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Marathon Runners at Risk for Allergies

By HERWriter
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Hay Fever related image Photo: Getty Images

If you are a marathon runner and know you have allergies or hay fever, consider what you are allergic to and what the pollen count for that allergen will be when you race. If you don’t know what your allergens are, consider seeing an allergy specialist who can perform tests to determine what you are allergic to.

Try these tips to reduce or prevent allergy symptoms when you race:
• Check the pollen count to find out when your allergen levels will be highest. Try to avoid training during the times of day when pollen counts are up. Cool, cloudy days usually have lower pollen counts than warm, dry days.

• Use appropriate medications to control your symptoms. Some medications take up to two weeks to fully take effect, so plan ahead to make sure your medications are at full strength. Talk to your health care provider to determine whether antihistamines or corticosteroid nasal sprays could help you.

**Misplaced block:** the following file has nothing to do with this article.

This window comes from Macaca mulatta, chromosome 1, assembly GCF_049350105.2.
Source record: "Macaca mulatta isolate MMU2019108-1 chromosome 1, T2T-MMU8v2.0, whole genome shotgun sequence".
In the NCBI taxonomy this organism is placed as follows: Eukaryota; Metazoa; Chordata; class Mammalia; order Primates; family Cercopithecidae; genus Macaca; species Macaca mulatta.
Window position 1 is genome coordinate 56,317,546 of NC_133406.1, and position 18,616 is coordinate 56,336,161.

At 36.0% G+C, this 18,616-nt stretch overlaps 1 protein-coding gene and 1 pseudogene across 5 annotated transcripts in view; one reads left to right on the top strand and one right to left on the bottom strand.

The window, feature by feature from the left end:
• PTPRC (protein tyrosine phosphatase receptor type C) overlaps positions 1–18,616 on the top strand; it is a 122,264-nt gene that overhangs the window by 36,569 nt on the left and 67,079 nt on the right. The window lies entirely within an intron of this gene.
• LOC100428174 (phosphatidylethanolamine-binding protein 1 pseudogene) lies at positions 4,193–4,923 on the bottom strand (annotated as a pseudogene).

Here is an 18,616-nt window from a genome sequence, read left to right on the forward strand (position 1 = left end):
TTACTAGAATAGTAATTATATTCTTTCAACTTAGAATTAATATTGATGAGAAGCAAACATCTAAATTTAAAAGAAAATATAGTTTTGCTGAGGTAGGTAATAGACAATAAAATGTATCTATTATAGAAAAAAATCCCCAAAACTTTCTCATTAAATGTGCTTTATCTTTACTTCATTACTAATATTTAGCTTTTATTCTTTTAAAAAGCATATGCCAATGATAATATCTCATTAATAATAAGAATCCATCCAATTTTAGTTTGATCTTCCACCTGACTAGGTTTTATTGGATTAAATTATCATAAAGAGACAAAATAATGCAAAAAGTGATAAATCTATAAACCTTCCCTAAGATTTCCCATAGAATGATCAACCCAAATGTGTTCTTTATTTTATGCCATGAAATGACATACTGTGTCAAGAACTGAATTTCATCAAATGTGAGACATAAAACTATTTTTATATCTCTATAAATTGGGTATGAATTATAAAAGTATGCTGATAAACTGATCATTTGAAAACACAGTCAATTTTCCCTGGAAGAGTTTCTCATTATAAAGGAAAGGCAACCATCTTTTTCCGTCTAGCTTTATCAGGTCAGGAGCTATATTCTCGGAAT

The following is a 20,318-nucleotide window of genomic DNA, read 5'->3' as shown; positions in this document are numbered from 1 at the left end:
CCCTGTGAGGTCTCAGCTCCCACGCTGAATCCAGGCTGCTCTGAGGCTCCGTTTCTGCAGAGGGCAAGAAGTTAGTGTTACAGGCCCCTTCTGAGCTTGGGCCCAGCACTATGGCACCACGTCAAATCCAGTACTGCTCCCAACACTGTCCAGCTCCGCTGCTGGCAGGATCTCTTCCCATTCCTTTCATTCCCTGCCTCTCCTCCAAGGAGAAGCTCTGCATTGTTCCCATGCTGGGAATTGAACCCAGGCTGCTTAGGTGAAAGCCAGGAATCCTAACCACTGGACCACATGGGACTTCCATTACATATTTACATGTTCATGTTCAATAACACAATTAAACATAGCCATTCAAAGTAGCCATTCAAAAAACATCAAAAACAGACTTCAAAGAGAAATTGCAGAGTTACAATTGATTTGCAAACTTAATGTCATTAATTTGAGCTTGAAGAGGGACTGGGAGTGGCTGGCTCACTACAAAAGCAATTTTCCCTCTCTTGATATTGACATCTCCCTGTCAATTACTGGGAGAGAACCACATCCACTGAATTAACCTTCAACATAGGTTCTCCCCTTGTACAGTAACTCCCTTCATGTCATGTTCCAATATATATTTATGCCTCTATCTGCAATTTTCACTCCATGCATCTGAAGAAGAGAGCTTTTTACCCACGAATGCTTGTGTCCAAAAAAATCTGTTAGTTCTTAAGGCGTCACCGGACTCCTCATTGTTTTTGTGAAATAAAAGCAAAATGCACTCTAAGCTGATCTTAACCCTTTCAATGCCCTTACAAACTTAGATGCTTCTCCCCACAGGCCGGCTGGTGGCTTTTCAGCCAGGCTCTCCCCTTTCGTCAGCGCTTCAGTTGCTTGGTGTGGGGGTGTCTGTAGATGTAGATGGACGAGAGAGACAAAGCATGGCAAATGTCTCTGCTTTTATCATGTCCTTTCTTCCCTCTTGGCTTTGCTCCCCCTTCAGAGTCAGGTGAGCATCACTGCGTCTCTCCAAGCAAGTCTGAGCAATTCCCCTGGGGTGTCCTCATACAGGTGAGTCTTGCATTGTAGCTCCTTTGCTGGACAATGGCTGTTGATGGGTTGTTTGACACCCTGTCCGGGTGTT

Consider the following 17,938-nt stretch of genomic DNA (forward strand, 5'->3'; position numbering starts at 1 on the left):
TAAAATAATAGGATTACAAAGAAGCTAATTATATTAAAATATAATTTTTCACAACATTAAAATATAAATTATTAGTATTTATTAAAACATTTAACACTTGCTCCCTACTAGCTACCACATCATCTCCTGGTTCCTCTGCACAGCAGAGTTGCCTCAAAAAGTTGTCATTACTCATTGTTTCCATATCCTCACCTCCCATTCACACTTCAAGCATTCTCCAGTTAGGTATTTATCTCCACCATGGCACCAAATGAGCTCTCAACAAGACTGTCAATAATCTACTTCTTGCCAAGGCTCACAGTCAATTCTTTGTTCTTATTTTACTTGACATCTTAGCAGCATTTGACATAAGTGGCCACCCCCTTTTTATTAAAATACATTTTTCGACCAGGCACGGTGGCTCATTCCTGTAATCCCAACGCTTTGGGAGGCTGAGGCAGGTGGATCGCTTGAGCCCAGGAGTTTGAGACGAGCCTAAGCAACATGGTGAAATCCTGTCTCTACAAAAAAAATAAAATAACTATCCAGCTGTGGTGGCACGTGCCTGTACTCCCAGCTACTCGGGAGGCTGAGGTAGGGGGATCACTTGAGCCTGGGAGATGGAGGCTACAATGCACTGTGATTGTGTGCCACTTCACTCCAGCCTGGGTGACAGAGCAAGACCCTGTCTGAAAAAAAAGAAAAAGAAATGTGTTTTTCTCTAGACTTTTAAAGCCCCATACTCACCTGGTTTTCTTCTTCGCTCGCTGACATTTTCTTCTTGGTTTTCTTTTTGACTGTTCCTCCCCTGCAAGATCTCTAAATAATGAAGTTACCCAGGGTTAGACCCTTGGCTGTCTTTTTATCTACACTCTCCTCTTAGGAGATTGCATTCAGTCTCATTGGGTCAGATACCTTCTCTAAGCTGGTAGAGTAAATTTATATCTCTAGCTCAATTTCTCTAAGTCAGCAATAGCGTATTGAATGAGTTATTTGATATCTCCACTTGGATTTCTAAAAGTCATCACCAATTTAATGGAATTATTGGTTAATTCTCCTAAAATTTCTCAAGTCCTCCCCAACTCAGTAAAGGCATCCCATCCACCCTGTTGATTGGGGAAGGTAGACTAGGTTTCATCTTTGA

• Shower, wash your hair, and change your clothes to get rid of pollens after exercising outdoors.
• If you have asthma or are already taking allergy or asthma medications, talk to your health care provider about possibly increasing your doses if you will be training or competing in areas with higher than normal pollen counts.

Allergy symptoms following a marathon may seem like a minor inconvenience. But runners who experience repeated episodes of allergy symptoms may be at risk of developing exercise-induced asthma or allergic asthma. Allergic asthma is the most common type of asthma and can cause coughing, wheezing, difficulty breathing, and chest tightness.

Inflammation of the airways caused by allergic asthma may be partially reversed using medication or may be a permanent condition. For people who have allergies, using appropriate medications before running a marathon can reduce allergy symptoms and lower the risk of developing more serious conditions including allergic asthma.


Science Daily
Asthma and Allergy Foundation of America

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We value and respect our HERWriters' experiences, but everyone is different. Many of our writers are speaking from personal experience, and what's worked for them may not work for you. Their articles are not a substitute for medical advice, although we hope you can gain knowledge from their insight.

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